Britain’s Brigade of Gurkhas is a unique organisation within today’s modern British Army and the Gurkha Museum is the only Museum to record its history. The present day Brigade can trace its history back to 1815 and we have documents in the Archives that date from that period. In 1947 with the Independence of India, four Regiments of Gurkhas, namely 2nd, 6th, 7th and 10th Gurkha Rifles joined the British Army whilst the remaining 6 Regiments of Gurkhas, 1st, 3rd, 4th, 8th and 9th Gurkha Rifles with 5th Royal Gurkha Rifles (FF) remained in the present Indian Army.
At this time the Regimental records of the Regiments that joined the British army came with them and are now deposited at the Gurkha Museum. The records of the other Regiments remained in India at their respective regimental centres.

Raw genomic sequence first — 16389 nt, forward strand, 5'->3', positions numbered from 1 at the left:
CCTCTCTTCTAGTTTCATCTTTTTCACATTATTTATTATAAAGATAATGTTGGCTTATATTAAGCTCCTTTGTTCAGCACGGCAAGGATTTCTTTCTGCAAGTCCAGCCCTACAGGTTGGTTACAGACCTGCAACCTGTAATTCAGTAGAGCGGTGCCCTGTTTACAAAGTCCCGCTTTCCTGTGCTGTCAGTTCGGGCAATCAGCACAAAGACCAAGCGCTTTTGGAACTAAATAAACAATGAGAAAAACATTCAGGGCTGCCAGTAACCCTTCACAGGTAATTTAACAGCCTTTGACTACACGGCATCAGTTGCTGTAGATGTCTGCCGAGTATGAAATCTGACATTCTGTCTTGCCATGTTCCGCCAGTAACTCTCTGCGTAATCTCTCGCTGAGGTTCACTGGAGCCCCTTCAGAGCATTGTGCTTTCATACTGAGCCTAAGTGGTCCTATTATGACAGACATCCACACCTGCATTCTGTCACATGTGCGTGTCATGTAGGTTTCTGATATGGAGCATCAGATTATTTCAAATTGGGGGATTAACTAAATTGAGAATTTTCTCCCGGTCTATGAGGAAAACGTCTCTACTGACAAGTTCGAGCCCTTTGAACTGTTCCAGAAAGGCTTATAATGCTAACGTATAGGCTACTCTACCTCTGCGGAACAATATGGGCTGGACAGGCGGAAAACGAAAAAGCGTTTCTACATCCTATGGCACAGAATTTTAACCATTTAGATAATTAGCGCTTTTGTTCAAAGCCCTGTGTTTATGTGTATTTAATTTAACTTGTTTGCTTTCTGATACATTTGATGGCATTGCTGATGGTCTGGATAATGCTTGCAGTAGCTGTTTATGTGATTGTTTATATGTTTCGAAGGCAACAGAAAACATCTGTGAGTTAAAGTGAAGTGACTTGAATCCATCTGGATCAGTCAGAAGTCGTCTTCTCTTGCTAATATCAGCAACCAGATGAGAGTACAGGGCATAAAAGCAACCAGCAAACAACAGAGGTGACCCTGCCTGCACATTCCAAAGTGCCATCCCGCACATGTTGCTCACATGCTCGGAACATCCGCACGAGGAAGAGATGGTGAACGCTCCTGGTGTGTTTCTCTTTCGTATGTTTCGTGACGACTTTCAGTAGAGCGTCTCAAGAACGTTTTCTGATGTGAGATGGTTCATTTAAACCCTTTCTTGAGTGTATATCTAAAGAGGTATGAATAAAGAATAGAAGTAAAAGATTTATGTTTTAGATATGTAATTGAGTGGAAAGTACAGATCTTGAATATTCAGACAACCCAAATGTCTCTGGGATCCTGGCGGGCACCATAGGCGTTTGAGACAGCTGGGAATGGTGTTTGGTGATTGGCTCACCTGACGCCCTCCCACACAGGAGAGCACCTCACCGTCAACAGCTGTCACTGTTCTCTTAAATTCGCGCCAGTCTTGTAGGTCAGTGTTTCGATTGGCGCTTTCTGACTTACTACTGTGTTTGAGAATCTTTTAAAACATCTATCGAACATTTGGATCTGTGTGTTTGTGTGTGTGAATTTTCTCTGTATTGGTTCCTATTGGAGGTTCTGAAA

We hold archive material for all Gurkha Regiments, mainly British army, including the more recently formed The Royal Gurkha Rifles, Queen’s Gurkha Engineers, The Queen’s Gurkha Signals, Queens Own Gurkha Logistic Regiment and other shorter lived units such as Gurkha Military Police.
Nepalese culture, religion, topography and wildlife is covered extensively in our archives, as is the history of the land and people of Nepal. This is an important educational
resource for those children and adults who wish to study these topics.
The history and conflict of Afghanistan and the North West and North East Frontiers of India are well covered as are all the major and minor conflicts in which Gurkhas have been involved.
History & Facts
Learn in detail about aspects of the history of Gurkhas and information relating to their service.
See a selection of the many and varied objects in the Museum’s collections.
The Gurkha Museum
is a Registered Charity and the provision of Archive research can only be made possible by the employment of an Archivist. As suc…
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